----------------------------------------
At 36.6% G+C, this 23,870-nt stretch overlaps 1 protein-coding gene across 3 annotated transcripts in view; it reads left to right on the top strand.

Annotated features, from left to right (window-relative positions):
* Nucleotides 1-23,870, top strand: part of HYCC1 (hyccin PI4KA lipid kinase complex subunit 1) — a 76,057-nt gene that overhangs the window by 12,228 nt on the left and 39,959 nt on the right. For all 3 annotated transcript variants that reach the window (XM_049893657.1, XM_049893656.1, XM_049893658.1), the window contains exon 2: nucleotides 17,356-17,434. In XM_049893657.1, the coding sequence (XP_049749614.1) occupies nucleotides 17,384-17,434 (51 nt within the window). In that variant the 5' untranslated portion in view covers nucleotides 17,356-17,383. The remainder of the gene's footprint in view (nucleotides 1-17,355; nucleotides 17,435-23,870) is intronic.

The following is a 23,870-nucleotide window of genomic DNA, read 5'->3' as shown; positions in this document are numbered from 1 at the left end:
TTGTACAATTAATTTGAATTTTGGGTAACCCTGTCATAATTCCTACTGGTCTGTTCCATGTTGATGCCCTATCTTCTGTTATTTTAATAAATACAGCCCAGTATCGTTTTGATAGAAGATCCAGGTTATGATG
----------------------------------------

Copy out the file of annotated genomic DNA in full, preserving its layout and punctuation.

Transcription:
At 36.6% G+C, this 23,870-nt stretch overlaps 1 protein-coding gene across 3 annotated transcripts in view; it reads left to right on the top strand.

Annotated features, from left to right (window-relative positions):
* Nucleotides 1-23,870, top strand: part of HYCC1 (hyccin PI4KA lipid kinase complex subunit 1) — a 76,057-nt gene that overhangs the window by 12,228 nt on the left and 39,959 nt on the right. For all 3 annotated transcript variants that reach the window (XM_049893657.1, XM_049893656.1, XM_049893658.1), the window contains exon 2: nucleotides 17,356-17,434. In XM_049893657.1, the coding sequence (XP_049749614.1) occupies nucleotides 17,384-17,434 (51 nt within the window). In that variant the 5' untranslated portion in view covers nucleotides 17,356-17,383. The remainder of the gene's footprint in view (nucleotides 1-17,355; nucleotides 17,435-23,870) is intronic.

The following is a 23,870-nucleotide window of genomic DNA, read 5'->3' as shown; positions in this document are numbered from 1 at the left end:
TTGTACAATTAATTTGAATTTTGGGTAACCCTGTCATAATTCCTACTGGTCTGTTCCATGTTGATGCCCTATCTTCTGTTATTTTAATAAATACAGCCCAGTATCGTTTTGATAGAAGATCCAGGTTATGATG